I’ve come across some baffling menus recently. It throws up this recurring scene which plays in my mind. It begins with a one-arm bandit being wheeled into the kitchen one morning – a kind of gourmet fruit machine, which is put in charge of recipe development. The chefs gather round it, and pull the handle……
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A few years ago I had a conversation with Omar Allibhoy which stuck with me. The Spanish chef and founder of Tapas Revolution was, unsurprisingly, talking tapas. Or the lack of.
When he first came to Britain, he was taken aback by the amount of drinking which took place without food. It’s a uniquely British trait. Walk past Leadenhall Market after work, and you might spot a packet of crisps amongst the pints, but not much else. Or wander down a British high street early on a Friday evening, and you’ll notice that the general migratory route goes from work, to pub, to bar, to club – without a pit stop at a restaurant for some non-liquid sustinance….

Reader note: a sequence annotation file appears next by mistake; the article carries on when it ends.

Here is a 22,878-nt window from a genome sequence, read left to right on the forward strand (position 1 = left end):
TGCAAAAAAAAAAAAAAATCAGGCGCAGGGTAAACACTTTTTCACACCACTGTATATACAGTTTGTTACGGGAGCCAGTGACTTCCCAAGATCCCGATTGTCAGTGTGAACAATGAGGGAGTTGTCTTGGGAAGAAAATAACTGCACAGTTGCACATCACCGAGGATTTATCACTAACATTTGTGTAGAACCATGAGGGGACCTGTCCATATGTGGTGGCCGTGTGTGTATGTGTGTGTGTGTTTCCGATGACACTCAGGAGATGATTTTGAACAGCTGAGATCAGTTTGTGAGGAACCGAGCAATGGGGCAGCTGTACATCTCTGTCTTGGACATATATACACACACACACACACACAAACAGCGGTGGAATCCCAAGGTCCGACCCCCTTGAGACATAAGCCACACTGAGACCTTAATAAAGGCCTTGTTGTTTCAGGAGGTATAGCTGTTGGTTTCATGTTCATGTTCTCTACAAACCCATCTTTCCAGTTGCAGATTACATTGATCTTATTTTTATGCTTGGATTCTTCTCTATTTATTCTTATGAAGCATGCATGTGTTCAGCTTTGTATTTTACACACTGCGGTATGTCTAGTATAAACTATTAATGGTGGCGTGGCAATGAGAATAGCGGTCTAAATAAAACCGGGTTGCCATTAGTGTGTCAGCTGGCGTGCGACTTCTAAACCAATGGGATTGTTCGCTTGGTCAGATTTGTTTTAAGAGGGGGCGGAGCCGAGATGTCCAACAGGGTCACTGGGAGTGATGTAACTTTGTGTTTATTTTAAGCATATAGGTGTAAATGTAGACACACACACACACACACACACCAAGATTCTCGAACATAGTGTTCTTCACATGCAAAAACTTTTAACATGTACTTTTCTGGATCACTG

Early last week I cooked a three-course meal. I know, no big deal, right?
I usually stick to two courses though. I launch myself into the main course, and then put a pre-prepared pudding on the table. Minimum effort, maximum time to catch-up with friends. But last Tuesday night I pulled out all the stops. I served watercress and soda bread to start, then bavette with chimichurri, and finally a pavlova….
People often think of mussels in terms of France’s classic dish, moules-frites. But mussels have been cultivated in British waters for hundreds of years – seven million tons of them are farmed in Scotland alone. So it makes sense to showcase them alongside some more of Britain’s best produce: cider, bacon, sage and English mustard….